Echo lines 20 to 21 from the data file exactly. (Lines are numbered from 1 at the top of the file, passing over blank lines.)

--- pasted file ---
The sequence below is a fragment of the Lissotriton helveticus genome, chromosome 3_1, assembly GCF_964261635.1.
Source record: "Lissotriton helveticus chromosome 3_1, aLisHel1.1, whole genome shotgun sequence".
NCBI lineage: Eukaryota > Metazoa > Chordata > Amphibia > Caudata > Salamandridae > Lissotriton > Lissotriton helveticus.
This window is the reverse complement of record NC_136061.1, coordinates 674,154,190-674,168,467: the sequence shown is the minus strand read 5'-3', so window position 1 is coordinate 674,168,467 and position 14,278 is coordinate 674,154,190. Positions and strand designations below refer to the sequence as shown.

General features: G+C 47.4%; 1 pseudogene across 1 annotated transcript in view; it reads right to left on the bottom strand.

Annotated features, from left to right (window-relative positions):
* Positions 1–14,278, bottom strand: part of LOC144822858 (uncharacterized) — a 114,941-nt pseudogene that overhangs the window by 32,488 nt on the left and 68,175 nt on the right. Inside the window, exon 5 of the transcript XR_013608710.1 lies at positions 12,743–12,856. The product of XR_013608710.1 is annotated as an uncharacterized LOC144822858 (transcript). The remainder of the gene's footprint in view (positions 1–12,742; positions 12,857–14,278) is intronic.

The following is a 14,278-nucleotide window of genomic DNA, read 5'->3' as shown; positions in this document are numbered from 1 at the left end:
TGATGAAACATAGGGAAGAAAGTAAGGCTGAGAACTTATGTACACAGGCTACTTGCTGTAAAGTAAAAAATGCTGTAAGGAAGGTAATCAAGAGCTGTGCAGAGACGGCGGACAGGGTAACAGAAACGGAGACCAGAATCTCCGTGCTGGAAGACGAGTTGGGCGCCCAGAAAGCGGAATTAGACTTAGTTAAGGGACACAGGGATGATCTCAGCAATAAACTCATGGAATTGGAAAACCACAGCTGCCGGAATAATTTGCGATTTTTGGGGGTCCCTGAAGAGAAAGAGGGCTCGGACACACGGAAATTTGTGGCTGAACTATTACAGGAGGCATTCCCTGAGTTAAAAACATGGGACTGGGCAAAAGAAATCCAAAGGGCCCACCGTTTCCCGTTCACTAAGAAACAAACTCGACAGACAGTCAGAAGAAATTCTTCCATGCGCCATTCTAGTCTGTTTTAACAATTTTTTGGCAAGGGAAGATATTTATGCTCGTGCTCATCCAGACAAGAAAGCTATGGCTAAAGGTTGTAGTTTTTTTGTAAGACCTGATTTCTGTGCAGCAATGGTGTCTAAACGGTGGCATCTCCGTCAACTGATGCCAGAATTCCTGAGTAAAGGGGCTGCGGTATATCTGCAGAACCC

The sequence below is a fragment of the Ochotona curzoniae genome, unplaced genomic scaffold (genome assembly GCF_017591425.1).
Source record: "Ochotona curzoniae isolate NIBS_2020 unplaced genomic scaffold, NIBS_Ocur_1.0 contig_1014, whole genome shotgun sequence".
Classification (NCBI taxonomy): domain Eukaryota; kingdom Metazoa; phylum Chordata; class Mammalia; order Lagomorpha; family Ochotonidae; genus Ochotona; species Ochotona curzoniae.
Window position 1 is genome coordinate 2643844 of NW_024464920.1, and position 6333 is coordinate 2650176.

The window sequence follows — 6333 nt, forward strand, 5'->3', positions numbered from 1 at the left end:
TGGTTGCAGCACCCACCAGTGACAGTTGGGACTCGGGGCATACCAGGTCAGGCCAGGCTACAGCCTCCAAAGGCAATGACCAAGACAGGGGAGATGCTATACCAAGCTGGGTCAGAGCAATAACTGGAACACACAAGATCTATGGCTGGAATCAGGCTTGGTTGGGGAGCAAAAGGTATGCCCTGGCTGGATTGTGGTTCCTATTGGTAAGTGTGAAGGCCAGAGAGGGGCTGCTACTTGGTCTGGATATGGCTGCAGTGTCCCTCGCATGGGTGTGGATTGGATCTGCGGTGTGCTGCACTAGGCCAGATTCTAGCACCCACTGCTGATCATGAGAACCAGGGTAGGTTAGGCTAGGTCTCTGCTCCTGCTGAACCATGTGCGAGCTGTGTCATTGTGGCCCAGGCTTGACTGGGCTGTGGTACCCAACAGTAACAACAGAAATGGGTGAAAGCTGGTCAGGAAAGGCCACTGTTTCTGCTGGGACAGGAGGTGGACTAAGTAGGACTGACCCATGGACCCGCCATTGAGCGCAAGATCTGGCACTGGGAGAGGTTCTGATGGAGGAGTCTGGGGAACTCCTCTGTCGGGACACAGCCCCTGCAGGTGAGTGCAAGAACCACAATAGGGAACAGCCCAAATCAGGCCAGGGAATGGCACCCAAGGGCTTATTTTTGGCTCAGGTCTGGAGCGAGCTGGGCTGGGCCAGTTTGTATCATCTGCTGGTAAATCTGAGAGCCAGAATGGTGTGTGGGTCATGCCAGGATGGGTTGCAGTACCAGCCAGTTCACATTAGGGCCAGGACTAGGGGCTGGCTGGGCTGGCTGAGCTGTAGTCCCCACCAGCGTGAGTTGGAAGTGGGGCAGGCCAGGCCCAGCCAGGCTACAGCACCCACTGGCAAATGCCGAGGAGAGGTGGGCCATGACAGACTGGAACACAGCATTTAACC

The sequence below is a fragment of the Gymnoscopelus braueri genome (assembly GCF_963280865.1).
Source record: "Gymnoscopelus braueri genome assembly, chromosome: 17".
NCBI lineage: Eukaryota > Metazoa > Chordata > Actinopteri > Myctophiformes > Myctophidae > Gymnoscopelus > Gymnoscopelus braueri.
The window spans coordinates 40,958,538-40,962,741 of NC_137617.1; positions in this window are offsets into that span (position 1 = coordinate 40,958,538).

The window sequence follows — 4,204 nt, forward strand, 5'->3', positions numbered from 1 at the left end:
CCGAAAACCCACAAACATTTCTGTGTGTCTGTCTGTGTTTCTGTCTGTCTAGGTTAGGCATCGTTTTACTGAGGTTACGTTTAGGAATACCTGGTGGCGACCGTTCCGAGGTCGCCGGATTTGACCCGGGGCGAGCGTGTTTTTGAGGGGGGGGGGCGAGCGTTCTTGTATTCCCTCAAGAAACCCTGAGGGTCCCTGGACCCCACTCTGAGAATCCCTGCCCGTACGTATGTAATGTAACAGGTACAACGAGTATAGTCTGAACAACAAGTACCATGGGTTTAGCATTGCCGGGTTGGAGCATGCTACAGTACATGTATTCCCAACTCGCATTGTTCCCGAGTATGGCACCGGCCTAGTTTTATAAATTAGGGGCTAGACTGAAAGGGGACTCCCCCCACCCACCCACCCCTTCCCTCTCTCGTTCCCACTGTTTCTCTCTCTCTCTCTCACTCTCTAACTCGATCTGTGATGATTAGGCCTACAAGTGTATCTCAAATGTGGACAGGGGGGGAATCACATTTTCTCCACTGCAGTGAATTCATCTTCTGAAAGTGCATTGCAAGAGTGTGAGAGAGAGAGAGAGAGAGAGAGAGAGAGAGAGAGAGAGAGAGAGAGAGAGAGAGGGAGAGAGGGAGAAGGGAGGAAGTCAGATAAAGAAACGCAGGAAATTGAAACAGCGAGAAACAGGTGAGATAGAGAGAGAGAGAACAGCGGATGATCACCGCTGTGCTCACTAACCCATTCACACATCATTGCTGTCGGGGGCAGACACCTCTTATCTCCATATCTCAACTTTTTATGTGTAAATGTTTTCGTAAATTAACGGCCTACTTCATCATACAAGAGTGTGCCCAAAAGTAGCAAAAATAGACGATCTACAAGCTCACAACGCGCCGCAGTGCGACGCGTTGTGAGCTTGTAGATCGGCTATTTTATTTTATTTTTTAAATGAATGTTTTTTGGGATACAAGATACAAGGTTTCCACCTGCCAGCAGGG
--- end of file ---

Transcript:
The window sequence follows — 4,204 nt, forward strand, 5'->3', positions numbered from 1 at the left end:
CCGAAAACCCACAAACATTTCTGTGTGTCTGTCTGTGTTTCTGTCTGTCTAGGTTAGGCATCGTTTTACTGAGGTTACGTTTAGGAATACCTGGTGGCGACCGTTCCGAGGTCGCCGGATTTGACCCGGGGCGAGCGTGTTTTTGAGGGGGGGGGGCGAGCGTTCTTGTATTCCCTCAAGAAACCCTGAGGGTCCCTGGACCCCACTCTGAGAATCCCTGCCCGTACGTATGTAATGTAACAGGTACAACGAGTATAGTCTGAACAACAAGTACCATGGGTTTAGCATTGCCGGGTTGGAGCATGCTACAGTACATGTATTCCCAACTCGCATTGTTCCCGAGTATGGCACCGGCCTAGTTTTATAAATTAGGGGCTAGACTGAAAGGGGACTCCCCCCACCCACCCACCCCTTCCCTCTCTCGTTCCCACTGTTTCTCTCTCTCTCTCTCACTCTCTAACTCGATCTGTGATGATTAGGCCTACAAGTGTATCTCAAATGTGGACAGGGGGGGAATCACATTTTCTCCACTGCAGTGAATTCATCTTCTGAAAGTGCATTGCAAGAGTGTGAGAGAGAGAGAGAGAGAGAGAGAGAGAGAGAGAGAGAGAGAGAGAGAGAGAGAGGGAGAGAGGGAGAAGGGAGGAAGTCAGATAAAGAAACGCAGGAAATTGAAACAGCGAGAAACAGGTGAGATAGAGAGAGAGAGAACAGCGGATGATCACCGCTGTGCTCACTAACCCATTCACACATCATTGCTGTCGGGGGCAGACACCTCTTATCTCCATATCTCAACTTTTTATGTGTAAATGTTTTCGTAAATTAACGGCCTACTTCATCATACAAGAGTGTGCCCAAAAGTAGCAAAAATAGACGATCTACAAGCTCACAACGCGCCGCAGTGCGACGCGTTGTGAGCTTGTAGATCGGCTATTTTATTTTATTTTTTAAATGAATGTTTTTTGGGATACAAGATACAAGGTTTCCACCTGCCAGCAGGG